SB Dance’s Surrenderella

Screen Shot 2015-06-15 at 7.52.27 PMStephen Brown, or SB as he is known, has created a local following based on the premise that his work is different in its engagement of adult sensibilities and its challenge to the presumed insulation of concert dance.  Audiences have come not just to expect but to desire his use of profane text and sexually explicit interactions. On those terms, this weekend’s performance of Surrenderella allowed a packed house to observe his new creation, more or less, with amusement.

The show places a basic outline of the well-known fairy tale inside a caricature of BDSM culture. Payden Adams as a submissive Cinderella is the audience’s guide through a world of bawdy mice, step-sisters in ankle restraints and over-the-knee silver boots standing in for glass slippers.

Winnie Wood theatrically directed the show, where dialogue & tableau almost outnumber choreographic moments. Most of SB’s moving material is peppered between narrative touchstones and relies on repetitive sequencing using aerial apparatus to extend the illusion of bondage. At times he also borrows from (and subverts) more traditional dance-makers like Alwin Nikolais as his use of costumes (in this case, red pleather boots) abstracts and distorts the body.

As movement and text brush alongside one another it becomes clear that nothing too deep can occur in this particular version of the tale. Each time an idea approaches a conceptually risky place, the strained content is relieved with either contradictory classical music or an obvious joke, including Nathan Shaw as “The Captain” breaking into musical theater choreography to diffuse a potentially tense scenario. Most of the laughter and applause coincided with physical humor — feigned ejaculation, audible urination or an extended commentary on testicles — but also at the presentation of pleasure as alternatingly hysterical or absurd.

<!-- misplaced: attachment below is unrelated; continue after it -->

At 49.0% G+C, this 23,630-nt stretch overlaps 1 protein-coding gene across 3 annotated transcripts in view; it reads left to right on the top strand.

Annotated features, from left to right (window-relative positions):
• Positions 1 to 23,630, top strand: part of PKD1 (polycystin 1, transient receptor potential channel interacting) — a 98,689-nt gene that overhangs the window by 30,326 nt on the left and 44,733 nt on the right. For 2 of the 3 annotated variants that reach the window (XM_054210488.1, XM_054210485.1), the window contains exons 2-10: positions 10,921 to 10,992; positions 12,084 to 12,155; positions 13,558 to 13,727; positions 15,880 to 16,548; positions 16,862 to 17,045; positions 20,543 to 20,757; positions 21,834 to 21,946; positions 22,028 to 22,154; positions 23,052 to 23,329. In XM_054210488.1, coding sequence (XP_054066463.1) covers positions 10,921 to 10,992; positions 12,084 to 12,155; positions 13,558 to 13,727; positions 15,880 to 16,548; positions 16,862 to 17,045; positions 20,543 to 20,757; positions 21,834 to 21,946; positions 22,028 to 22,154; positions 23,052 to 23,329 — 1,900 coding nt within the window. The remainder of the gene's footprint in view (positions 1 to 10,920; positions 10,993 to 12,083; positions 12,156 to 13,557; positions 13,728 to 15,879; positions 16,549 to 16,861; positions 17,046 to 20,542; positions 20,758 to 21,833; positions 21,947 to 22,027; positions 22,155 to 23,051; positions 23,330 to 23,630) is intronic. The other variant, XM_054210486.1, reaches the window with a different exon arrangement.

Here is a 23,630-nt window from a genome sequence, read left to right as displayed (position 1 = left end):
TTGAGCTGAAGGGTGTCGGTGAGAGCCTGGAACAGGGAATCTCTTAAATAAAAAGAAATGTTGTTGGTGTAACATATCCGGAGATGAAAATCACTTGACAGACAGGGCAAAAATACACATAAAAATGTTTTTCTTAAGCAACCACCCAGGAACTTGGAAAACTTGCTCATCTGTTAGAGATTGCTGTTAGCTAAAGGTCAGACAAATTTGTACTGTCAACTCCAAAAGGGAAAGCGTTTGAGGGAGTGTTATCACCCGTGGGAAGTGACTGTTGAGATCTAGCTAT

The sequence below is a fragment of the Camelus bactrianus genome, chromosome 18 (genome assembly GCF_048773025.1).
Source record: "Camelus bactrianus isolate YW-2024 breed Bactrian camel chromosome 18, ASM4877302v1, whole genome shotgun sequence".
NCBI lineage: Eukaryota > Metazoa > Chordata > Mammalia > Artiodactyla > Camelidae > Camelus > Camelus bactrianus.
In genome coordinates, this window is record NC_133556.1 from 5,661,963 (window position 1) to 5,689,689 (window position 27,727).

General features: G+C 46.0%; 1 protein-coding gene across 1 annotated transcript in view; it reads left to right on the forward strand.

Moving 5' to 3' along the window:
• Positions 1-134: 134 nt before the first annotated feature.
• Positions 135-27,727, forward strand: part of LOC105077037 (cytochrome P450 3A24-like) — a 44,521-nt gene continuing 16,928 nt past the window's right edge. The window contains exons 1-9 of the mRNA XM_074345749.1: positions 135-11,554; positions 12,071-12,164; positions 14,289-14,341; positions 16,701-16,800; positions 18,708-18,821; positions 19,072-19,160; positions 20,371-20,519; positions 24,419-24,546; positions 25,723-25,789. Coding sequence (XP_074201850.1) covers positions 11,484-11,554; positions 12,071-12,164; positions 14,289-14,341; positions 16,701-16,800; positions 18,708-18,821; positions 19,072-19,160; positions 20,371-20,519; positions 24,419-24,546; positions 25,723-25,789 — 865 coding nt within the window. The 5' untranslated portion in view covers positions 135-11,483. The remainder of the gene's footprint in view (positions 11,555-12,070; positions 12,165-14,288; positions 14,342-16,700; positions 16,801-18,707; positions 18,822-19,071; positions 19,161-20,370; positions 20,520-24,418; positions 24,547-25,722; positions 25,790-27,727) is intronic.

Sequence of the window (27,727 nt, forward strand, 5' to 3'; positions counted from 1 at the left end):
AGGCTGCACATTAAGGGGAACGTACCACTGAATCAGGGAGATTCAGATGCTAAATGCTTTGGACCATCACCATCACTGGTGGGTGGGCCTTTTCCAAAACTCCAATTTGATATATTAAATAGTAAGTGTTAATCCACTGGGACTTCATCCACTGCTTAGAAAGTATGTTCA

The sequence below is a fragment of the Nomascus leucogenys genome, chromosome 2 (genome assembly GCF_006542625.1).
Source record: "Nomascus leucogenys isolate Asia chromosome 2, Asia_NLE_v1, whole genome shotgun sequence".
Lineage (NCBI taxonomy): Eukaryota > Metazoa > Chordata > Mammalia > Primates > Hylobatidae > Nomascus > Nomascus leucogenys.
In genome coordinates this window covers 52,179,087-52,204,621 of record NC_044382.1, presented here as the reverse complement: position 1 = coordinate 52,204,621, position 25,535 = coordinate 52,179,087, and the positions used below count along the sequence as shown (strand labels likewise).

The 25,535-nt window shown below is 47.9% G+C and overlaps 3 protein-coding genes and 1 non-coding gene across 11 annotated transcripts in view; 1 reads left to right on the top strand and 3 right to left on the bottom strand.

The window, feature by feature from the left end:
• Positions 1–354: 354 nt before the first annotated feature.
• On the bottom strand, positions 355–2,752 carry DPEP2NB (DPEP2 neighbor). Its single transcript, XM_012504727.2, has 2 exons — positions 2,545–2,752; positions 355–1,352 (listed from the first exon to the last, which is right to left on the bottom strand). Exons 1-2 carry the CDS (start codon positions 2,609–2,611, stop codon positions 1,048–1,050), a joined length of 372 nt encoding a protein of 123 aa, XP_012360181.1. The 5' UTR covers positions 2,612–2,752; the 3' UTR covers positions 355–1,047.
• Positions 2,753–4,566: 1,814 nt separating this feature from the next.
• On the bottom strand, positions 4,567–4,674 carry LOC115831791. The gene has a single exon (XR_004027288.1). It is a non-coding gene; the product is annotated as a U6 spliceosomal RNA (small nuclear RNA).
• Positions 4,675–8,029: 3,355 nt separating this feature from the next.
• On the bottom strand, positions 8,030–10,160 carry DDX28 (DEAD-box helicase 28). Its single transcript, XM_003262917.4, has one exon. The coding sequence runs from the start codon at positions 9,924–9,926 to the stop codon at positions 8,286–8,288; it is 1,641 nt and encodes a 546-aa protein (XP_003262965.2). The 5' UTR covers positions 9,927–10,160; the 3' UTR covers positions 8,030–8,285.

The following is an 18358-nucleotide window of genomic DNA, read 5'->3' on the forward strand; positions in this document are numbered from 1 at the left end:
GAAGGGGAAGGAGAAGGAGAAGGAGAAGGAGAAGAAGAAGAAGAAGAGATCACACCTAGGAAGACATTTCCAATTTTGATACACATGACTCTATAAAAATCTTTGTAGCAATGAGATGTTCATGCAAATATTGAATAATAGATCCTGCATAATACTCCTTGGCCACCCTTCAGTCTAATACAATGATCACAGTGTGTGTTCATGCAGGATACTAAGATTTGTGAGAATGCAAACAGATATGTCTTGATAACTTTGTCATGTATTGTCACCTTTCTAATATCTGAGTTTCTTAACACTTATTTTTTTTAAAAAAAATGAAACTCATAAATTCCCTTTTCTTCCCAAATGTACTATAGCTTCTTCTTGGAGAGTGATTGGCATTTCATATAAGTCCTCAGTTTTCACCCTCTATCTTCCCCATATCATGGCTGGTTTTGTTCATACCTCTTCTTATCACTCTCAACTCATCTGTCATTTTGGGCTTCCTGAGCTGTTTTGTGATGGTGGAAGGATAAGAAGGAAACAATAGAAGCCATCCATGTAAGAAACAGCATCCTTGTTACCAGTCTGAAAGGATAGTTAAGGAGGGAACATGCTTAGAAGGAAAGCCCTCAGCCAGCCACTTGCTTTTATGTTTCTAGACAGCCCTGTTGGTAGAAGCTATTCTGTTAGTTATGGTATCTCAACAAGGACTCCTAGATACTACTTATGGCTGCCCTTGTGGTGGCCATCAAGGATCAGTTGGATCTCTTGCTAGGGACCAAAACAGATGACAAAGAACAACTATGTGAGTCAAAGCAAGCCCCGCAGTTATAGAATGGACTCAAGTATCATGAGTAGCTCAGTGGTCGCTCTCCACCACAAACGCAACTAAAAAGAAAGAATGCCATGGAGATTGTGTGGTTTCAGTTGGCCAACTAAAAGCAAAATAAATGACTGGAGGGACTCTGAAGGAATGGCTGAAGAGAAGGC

Clearly SB doesn’t want Surrenderella, or his work in general, to be taken too seriously as he sets up relaxed atmospheres where audiences can order wine before taking a seat or have a dance party with ushers in tutus. Other national choreographers have found their wheelhouse in this territory as well, but with arguably more wholesome humor. Monica Bill Barnes is one example of another choreographer suggesting that dance as comedy is simply more desirable than what most theaters are presenting. If the joyous audiences of herself and SB are any indication, they may be right. But even if met with enthusiasm, these approaches beg questions about the necessity of falling in line with popular culture and identifying median humor as a means of audience retention. Certainly, BDSM is not a topic SB has uniquely identified (50 Shades of Grey?) although it is one he’s capitalized on, with success.

Surrenderella runs through June 20th at the Rose Wagner Blackbox. Tickets on

This review is published in collaboration with

Categories: Dance

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